Tuesday, 12 November 2013

Elevator Pitch


I've found a spot to listen to elevators. I was here for 20 minutes or so, it's kind of hypnotic.

I've never really gotten into listening to urban noises but I figured I probably should. I like sounds and I like the juxtaposition of foreground and background. Foregrounds and backgrounds are relative ideas, always subjective and sometimes arbitrary. But it's pretty lame to take them for granted---what sound is a background noise and what makes it so? I want to try to actively listen and consciously decide on what sounds should come forth to occupy my attention. I can't do that ALL the time obviously because that would drive me insane, but I want to start doing it once in a while and seek out soundscapes that I don't usually notice.

I think a good listening spot needs to meet two criteria. Firstly, you should be in a position where you won't disturb the sound source. Following this, you should probably also not be in a place where you would directly creep people out because then they would alter the soundscape by loudly saying things like hey what the hell are you doing here man get out of my garden. This relates to the second criteria: you should be in a position where people won't disturb you. Thirdly, I prefer a place with the acoustics for mad reverb but I guess this one is optional.

This elevator spot meets all criteria and more. It's on the highest(8th) level of a parking garage, on top of the HEMA in Beursplein. It's called Q-Park. I was here on a Friday evening and there were no cars parked on this top level at the time, so the elevators never came up to this floor. I think most people don't like to park high if they can park low, and at a time where there're not many cars in town they can park pretty low. The way it worked out is that there were still cars coming in and out the lower levels, and on Fridays the HEMA stays opened until 9 o'clock, so there is a pretty big time-window in which the elevators are constantly in use but no one who uses it would come to where this spot is. It makes for an ideal listening set-up. Also the reverb is siiick.

My priority is not in recording so the footage above is pretty rudimentary but I just wanted a sample to share. There are several components to the sound here: that 2-step-ringing when the elevators reaches a floor, the motors working, the sound of a metallic scrapping, and of course the sound of people stepping in and out of elevators*. The two elevators both produce these sounds upon triggering and sometimes they harmonize, with every sound travelling up the shaft. Aside from the elevators, there are also secondary sounds from the streets and the city outside. They are dimmer, but if an ambulance on sirens rushes by or something it also plays a prominent part. When I was there it was raining pretty hard and this contributed to the general mooding too.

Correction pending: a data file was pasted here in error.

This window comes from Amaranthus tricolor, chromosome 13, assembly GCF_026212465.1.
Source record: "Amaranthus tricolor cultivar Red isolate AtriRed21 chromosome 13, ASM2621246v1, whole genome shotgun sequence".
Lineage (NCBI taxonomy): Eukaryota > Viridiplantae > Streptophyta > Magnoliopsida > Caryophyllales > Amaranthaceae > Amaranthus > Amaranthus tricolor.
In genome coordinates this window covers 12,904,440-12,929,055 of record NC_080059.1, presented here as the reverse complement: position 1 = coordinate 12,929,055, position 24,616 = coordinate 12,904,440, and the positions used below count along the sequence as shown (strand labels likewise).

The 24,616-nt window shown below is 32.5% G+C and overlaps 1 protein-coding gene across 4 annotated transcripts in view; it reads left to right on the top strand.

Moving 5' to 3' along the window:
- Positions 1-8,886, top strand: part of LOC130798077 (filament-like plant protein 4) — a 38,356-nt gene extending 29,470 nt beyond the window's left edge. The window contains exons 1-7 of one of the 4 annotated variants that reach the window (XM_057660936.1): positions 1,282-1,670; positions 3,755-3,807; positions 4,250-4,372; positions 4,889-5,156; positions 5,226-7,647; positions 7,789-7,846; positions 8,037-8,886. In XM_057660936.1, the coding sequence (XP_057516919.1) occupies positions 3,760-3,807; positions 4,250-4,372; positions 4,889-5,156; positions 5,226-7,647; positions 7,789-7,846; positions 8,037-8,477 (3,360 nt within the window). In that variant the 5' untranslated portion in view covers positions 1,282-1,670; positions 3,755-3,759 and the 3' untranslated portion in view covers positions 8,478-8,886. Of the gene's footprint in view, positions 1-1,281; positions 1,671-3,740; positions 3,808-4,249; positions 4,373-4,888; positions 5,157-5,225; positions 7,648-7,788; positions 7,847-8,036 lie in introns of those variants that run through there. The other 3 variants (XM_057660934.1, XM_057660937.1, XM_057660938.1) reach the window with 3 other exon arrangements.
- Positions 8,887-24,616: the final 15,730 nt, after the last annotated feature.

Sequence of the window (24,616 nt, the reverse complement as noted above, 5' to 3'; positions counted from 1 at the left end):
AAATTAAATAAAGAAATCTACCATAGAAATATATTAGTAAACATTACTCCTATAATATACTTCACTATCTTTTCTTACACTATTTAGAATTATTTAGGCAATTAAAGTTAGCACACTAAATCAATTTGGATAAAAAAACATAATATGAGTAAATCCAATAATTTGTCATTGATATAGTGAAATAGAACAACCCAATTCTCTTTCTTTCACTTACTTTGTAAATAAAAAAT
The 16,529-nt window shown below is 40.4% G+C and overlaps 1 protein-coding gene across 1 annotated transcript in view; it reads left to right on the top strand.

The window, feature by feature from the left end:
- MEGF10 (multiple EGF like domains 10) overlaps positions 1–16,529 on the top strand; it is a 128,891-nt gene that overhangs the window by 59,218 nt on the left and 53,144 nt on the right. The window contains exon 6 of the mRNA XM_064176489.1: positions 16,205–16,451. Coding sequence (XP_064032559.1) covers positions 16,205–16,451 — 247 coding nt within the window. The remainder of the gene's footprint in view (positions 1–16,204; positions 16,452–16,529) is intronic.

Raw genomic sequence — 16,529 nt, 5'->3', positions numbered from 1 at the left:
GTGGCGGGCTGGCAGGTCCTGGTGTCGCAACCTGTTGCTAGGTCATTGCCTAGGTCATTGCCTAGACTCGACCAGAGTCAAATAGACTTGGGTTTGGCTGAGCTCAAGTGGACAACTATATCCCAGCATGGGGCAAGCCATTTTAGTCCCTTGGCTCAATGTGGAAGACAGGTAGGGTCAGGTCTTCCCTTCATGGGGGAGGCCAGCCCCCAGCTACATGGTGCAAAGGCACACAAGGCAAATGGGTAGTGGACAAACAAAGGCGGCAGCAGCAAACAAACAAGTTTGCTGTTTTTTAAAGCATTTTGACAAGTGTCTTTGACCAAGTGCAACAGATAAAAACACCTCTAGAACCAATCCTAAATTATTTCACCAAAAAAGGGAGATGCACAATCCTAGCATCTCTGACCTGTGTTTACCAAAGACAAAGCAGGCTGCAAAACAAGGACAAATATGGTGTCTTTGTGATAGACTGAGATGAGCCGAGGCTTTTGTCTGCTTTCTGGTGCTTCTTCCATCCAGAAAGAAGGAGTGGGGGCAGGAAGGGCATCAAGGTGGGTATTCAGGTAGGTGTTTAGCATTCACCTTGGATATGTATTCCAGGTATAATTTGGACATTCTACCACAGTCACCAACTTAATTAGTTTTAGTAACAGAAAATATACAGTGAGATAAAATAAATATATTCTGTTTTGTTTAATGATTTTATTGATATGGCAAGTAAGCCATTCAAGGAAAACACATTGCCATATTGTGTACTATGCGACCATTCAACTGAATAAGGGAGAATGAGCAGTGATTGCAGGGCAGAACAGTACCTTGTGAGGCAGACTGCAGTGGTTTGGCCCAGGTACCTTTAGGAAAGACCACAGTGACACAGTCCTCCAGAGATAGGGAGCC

This soundscape is actually aesthetically pleasing, and if I brought a chair and a book I could potentially spend a long time here. But also in terms of meanings, I like the idea that these sounds are each initiated by people interacting with the elevator, with the building, and although they don't notice it, it is as if they are playing the building as a grand musical instrument. My listening to this live performance and their not being aware of my presence is in itself a kind of unilateral relationship. I have made it pretty clear that I am very fond of these sounds, and I don't even know any of these people. Nevertheless the setting provides a system by which anybody can participate to produce something that I, in a listener's position, can enjoy. And this is a system that I have found, the elevators were probably not designed with this purpose in mind, but maybe they should be. If buildings were designed to receive, remix, direct and present sounds, they can potentially generate a lot of unique musical experiences and social practices. I hope to find more spots for these sonic observations in Rotterdam. The quick idea is checking out other multi-layered parking garages and their elevator spaces.

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*the thought that there's some dude listening to you walking in and out of an elevator is probably very creepy in itself, not to mention that you might have also had a conversation with a friend in the elevator or something. But if I did park my car and were just waiting for my elevator in that space, I could've heard you anyway. Although the enclosed elevator gives the appearance of private space, it is not always designed to keep your sounds private and doesn't claim to do so. If someone overheard your conversation in public, is it just as creepy? Maybe. It's a pretty grey area. These considerations again remind us to be aware of what we expect spaces to do, what they actually do, and how we can always give it some extra thoughts when we use any space to do anything.

and elevators are already a little creepy. Have you seen that film?


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